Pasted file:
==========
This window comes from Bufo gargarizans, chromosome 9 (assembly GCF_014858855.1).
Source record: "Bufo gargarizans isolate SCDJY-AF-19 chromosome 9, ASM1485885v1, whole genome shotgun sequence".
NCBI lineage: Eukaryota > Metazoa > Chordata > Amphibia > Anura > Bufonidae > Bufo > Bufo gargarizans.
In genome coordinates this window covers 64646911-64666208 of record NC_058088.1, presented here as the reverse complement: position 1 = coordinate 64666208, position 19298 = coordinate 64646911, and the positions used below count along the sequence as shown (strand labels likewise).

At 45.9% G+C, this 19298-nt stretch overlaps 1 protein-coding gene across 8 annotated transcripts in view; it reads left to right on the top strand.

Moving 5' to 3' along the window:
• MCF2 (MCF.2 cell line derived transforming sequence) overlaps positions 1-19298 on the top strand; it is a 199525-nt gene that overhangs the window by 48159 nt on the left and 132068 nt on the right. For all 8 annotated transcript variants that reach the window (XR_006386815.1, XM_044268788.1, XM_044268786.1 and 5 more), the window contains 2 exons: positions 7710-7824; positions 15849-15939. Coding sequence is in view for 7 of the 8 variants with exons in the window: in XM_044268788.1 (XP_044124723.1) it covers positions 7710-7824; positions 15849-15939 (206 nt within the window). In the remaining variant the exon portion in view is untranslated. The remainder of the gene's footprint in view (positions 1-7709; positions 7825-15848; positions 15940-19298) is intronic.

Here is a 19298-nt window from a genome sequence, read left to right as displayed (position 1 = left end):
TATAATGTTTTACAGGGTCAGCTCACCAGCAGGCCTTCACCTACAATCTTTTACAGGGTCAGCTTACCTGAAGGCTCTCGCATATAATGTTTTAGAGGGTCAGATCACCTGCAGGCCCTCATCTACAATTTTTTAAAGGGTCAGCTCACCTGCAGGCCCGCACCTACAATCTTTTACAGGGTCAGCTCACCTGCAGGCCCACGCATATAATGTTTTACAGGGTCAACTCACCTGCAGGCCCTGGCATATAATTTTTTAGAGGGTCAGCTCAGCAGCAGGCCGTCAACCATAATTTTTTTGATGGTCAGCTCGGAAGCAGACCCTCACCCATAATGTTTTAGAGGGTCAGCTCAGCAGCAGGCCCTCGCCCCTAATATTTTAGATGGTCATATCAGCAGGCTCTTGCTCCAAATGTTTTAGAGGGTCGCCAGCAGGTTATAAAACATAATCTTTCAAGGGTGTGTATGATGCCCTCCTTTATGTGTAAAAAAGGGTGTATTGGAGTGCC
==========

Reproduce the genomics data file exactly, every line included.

This window comes from Bufo gargarizans, chromosome 9 (assembly GCF_014858855.1).
Source record: "Bufo gargarizans isolate SCDJY-AF-19 chromosome 9, ASM1485885v1, whole genome shotgun sequence".
NCBI lineage: Eukaryota > Metazoa > Chordata > Amphibia > Anura > Bufonidae > Bufo > Bufo gargarizans.
In genome coordinates this window covers 64646911-64666208 of record NC_058088.1, presented here as the reverse complement: position 1 = coordinate 64666208, position 19298 = coordinate 64646911, and the positions used below count along the sequence as shown (strand labels likewise).

At 45.9% G+C, this 19298-nt stretch overlaps 1 protein-coding gene across 8 annotated transcripts in view; it reads left to right on the top strand.

Moving 5' to 3' along the window:
• MCF2 (MCF.2 cell line derived transforming sequence) overlaps positions 1-19298 on the top strand; it is a 199525-nt gene that overhangs the window by 48159 nt on the left and 132068 nt on the right. For all 8 annotated transcript variants that reach the window (XR_006386815.1, XM_044268788.1, XM_044268786.1 and 5 more), the window contains 2 exons: positions 7710-7824; positions 15849-15939. Coding sequence is in view for 7 of the 8 variants with exons in the window: in XM_044268788.1 (XP_044124723.1) it covers positions 7710-7824; positions 15849-15939 (206 nt within the window). In the remaining variant the exon portion in view is untranslated. The remainder of the gene's footprint in view (positions 1-7709; positions 7825-15848; positions 15940-19298) is intronic.

Here is a 19298-nt window from a genome sequence, read left to right as displayed (position 1 = left end):
TATAATGTTTTACAGGGTCAGCTCACCAGCAGGCCTTCACCTACAATCTTTTACAGGGTCAGCTTACCTGAAGGCTCTCGCATATAATGTTTTAGAGGGTCAGATCACCTGCAGGCCCTCATCTACAATTTTTTAAAGGGTCAGCTCACCTGCAGGCCCGCACCTACAATCTTTTACAGGGTCAGCTCACCTGCAGGCCCACGCATATAATGTTTTACAGGGTCAACTCACCTGCAGGCCCTGGCATATAATTTTTTAGAGGGTCAGCTCAGCAGCAGGCCGTCAACCATAATTTTTTTGATGGTCAGCTCGGAAGCAGACCCTCACCCATAATGTTTTAGAGGGTCAGCTCAGCAGCAGGCCCTCGCCCCTAATATTTTAGATGGTCATATCAGCAGGCTCTTGCTCCAAATGTTTTAGAGGGTCGCCAGCAGGTTATAAAACATAATCTTTCAAGGGTGTGTATGATGCCCTCCTTTATGTGTAAAAAAGGGTGTATTGGAGTGCC